Manuel Veth –
Here it is we now have 23 out of the 32 teams heading to Russia nailed down. A final round of UEFA qualification and intercontinental playoffs will determine the final nine teams, who will head to Russia next summer. Not among them will be the Ukrainian zbirna (national team), who lost their final game against Croatia on matchday 10 of UEFA qualification.
Handed a tight group that included Iceland, Croatia, Turkey, Finland and Kosovo World Cup qualification was always going to be a rocky road for the zbirna. At the same time, the team had a realistic chance to advance to the playoffs on matchday 10. A victory over Croatia would have sealed the deal, and with the game tied 0-0 at halftime, the outlook was positive.
Ukraine were the better team in the first half with more ball possession (51% to 49%) more shots on goal (7-3), more shots inside the box (2-1) and also had the only clear-cut chance. What followed was a complete meltdown in the second half in which Croatia completely controlled the match. Croatia took over the match keeping Ukraine away from their offensive end only allowing one shot on target.
The Croatians also displayed more accuracy with 191 passes completed as opposed to 168 passes completed by Ukraine. Their attacking line-up, led by the likes of Mario Mandžukić, Ivan Perišić and Andrej Kramarić then took command, and it was Kramarić, who would sink Ukraine’s World Cup dreams by scoring in the 62nd and 70th minute of the game.
The Zbirna Lacked Leadership
As a result, the zbirna will not take part in Russia. Following the match, some clever English journalist tweeted out that the participation of the country would have been in doubt anyhow because of the conflict in the Donbass. Whether Ukraine would have gone was, however, never really in doubt as individual players, the FFU and the players union have consistently pointed out. Furthermore, the Ukrainian football media, which is very much in tune towards the connection of politics and football, the focus after the defeat was mostly on the shortcomings of the zbirna rather than any political fallout of a successful qualification.
One of the big topics, of course, has been whether Andriy Shevchenko should continue leading the Ukrainian national team. Shevchenko, of course, has often been seen critical within the Ukrainian sports world. One source of criticism has been his lack of eloquence towards the media. The fear has always been that his unimaginative presentation towards the press will be expressed on the field tactically.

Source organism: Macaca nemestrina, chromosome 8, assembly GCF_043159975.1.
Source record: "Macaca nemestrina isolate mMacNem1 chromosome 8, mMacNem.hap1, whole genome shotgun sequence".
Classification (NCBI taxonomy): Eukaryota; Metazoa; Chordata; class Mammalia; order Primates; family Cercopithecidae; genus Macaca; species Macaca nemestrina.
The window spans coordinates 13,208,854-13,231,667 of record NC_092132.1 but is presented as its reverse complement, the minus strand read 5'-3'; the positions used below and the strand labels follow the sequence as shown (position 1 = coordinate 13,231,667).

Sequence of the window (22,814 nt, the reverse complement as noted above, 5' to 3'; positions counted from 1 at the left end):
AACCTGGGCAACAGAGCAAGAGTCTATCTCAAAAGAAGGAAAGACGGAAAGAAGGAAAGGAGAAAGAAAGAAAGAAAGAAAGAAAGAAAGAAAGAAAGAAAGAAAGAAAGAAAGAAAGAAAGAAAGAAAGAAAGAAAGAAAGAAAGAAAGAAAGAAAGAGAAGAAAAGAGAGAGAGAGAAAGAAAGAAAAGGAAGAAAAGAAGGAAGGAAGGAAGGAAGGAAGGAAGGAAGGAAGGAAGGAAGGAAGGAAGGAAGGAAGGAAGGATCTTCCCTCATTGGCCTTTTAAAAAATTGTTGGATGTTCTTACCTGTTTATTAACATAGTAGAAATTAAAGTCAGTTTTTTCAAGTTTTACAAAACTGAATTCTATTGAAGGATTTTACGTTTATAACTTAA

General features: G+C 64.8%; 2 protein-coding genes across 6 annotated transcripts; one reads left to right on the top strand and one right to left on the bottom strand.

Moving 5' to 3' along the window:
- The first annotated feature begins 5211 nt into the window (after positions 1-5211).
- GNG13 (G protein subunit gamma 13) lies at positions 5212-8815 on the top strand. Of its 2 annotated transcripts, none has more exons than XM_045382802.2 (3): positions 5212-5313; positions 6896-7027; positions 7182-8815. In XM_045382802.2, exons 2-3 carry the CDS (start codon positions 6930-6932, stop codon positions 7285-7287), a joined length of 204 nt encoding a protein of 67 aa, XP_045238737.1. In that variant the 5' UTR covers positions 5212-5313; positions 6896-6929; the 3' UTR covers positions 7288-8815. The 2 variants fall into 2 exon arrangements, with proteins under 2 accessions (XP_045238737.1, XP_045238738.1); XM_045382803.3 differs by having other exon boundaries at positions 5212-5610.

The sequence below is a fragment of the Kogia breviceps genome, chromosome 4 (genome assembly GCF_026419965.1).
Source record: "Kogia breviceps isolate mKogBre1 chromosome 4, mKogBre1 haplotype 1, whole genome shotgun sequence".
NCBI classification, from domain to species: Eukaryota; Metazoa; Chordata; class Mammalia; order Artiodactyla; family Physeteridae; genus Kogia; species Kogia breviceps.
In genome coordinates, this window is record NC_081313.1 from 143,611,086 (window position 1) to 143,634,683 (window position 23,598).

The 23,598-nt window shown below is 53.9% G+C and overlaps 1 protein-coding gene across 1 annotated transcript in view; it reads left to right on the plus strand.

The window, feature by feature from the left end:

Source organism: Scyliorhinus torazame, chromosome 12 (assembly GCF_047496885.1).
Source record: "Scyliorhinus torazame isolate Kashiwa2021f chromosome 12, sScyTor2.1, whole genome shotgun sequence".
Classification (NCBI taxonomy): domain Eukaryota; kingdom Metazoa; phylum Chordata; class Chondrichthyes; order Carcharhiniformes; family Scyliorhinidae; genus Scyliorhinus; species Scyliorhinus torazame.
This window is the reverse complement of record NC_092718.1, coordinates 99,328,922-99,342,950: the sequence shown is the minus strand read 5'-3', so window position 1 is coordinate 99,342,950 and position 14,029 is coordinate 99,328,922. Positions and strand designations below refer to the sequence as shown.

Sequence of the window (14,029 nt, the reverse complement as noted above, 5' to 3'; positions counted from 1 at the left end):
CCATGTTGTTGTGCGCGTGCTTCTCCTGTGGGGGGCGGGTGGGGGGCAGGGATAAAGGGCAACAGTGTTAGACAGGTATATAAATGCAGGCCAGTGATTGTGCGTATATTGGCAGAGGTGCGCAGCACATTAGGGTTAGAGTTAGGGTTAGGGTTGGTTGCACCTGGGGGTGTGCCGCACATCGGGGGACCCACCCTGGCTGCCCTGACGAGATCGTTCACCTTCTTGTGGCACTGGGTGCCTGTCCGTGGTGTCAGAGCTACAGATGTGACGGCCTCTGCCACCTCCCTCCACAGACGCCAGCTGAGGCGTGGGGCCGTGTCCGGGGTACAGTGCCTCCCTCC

Shevchenko has to take some blame for what happened at the Olimpiyskiy on Monday. Ukraine’s performance after the halftime tea was uninspiring, which indicates that whatever Shevchenko told his team it did not transpire into a positive performance. In fact, his team froze, which reflects badly on the head coach, but at the same time, the question should be asked whether we could have expected more from this team.
Looking at the line-up of the zbirna on Monday what becomes immediately apparent is that they were facing a superior side in Croatia. Only Yevhen Konoplyanka and Andriy Yarmolenko play in a top European league. Of those two only Yarmolenko has stood out in recent weeks. But at the same time, Yarmolenko seems somewhat involved with his recent move abroad.
Shevchenko is an Easy Option
At Borussia Dortmund, the coaching staff and his new teammates have already praised Yarmolenko as a strong leader, a finished product, a player who can lead—unfortunately for Ukraine that was not on display on Monday only because Yarmolenko has little to no support from the squad. Players like Taras Stepanenko, Ruslan Rotan, Yevhen Khacheridi and Yaroslav Rakitskiy have the experience to lead, but all had faltered on several occasions when leadership was required the most. Konoplyanka in the meantime is an artist who is not shy to express his opinion; at the same time, he is too individualistic to support Yarmolenko as a leader.
All of this attributed to the defeat on Monday. The question now is whether Shevchenko can make a significant difference to these problems in the next qualification cycle. In all honesty qualifying for the 2020 European wide European Championships should not be an issue with this squad.
The problem, of course, is that this also means that there will be little clue until the actual tournament begins whether Shevchenko is the right man for the job. Shevchenko is now 41-years old, and the zbirna is his first coaching position. Most modern coaches start their career at the youth level at a major club and then work their way up to a top spot. Shevchenko never had to face the kind of adversary as a coach that is necessary to push players to the next level.
This leads to a tough question should he stay or should he go. We pretty much got the answer already, as he will be allowed to continue by the Football Federation of Ukraine. On paper that is not a wrong decision as Shevchenko realistically got the most out of this squad. But for him and the zbirna, a change might have been a better solution.
Manuel Veth is the owner and Editor in Chief of the Futbolgrad Network. He also works as a freelance journalist and social media editor at Bundesliga.com. He holds a Doctorate of Philosophy in History from King’s College London, and his thesis is titled: “Selling the People’s Game: Football’s transition from Communism to Capitalism in the Soviet Union and its Successor States,” which will be available in print soon. Originally from Munich, Manuel has lived in Amsterdam, Kyiv, Moscow, Tbilisi, London, and currently is located in Victoria BC, Canada. Follow Manuel on Twitter @ManuelVeth.